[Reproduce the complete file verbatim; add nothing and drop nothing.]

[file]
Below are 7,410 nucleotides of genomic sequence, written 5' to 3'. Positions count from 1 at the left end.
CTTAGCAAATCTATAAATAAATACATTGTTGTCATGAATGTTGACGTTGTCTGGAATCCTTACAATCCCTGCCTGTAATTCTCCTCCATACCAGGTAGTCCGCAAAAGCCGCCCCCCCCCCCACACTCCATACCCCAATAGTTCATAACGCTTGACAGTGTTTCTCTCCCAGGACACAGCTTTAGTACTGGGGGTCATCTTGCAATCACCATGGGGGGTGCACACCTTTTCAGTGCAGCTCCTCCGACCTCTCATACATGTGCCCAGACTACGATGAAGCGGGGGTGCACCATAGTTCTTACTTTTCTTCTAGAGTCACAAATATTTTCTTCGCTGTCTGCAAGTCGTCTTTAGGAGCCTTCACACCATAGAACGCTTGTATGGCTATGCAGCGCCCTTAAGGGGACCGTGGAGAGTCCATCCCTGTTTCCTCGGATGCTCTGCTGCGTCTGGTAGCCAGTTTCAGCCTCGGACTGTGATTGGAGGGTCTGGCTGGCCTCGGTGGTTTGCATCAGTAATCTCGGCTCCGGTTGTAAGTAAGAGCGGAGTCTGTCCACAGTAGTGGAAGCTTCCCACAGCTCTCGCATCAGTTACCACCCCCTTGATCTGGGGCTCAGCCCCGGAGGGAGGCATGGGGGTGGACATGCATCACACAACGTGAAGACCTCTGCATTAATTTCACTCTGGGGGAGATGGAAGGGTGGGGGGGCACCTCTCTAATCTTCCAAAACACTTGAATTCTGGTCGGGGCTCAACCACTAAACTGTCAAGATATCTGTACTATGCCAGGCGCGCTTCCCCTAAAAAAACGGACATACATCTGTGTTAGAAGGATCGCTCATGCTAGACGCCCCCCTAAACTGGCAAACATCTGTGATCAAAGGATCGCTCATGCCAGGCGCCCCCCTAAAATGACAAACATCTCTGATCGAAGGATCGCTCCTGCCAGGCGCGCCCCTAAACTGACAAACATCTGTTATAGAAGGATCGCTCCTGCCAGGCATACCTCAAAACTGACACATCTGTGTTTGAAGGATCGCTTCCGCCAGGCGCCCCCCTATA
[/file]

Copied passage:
Below are 7,410 nucleotides of genomic sequence, written 5' to 3'. Positions count from 1 at the left end.
CTTAGCAAATCTATAAATAAATACATTGTTGTCATGAATGTTGACGTTGTCTGGAATCCTTACAATCCCTGCCTGTAATTCTCCTCCATACCAGGTAGTCCGCAAAAGCCGCCCCCCCCCCCACACTCCATACCCCAATAGTTCATAACGCTTGACAGTGTTTCTCTCCCAGGACACAGCTTTAGTACTGGGGGTCATCTTGCAATCACCATGGGGGGTGCACACCTTTTCAGTGCAGCTCCTCCGACCTCTCATACATGTGCCCAGACTACGATGAAGCGGGGGTGCACCATAGTTCTTACTTTTCTTCTAGAGTCACAAATATTTTCTTCGCTGTCTGCAAGTCGTCTTTAGGAGCCTTCACACCATAGAACGCTTGTATGGCTATGCAGCGCCCTTAAGGGGACCGTGGAGAGTCCATCCCTGTTTCCTCGGATGCTCTGCTGCGTCTGGTAGCCAGTTTCAGCCTCGGACTGTGATTGGAGGGTCTGGCTGGCCTCGGTGGTTTGCATCAGTAATCTCGGCTCCGGTTGTAAGTAAGAGCGGAGTCTGTCCACAGTAGTGGAAGCTTCCCACAGCTCTCGCATCAGTTACCACCCCCTTGATCTGGGGCTCAGCCCCGGAGGGAGGCATGGGGGTGGACATGCATCACACAACGTGAAGACCTCTGCATTAATTTCACTCTGGGGGAGATGGAAGGGTGGGGGGGCACCTCTCTAATCTTCCAAAACACTTGAATTCTGGTCGGGGCTCAACCACTAAACTGTCAAGATATCTGTACTATGCCAGGCGCGCTTCCCCTAAAAAAACGGACATACATCTGTGTTAGAAGGATCGCTCATGCTAGACGCCCCCCTAAACTGGCAAACATCTGTGATCAAAGGATCGCTCATGCCAGGCGCCCCCCTAAAATGACAAACATCTCTGATCGAAGGATCGCTCCTGCCAGGCGCGCCCCTAAACTGACAAACATCTGTTATAGAAGGATCGCTCCTGCCAGGCATACCTCAAAACTGACACATCTGTGTTTGAAGGATCGCTTCCGCCAGGCGCCCCCCTATA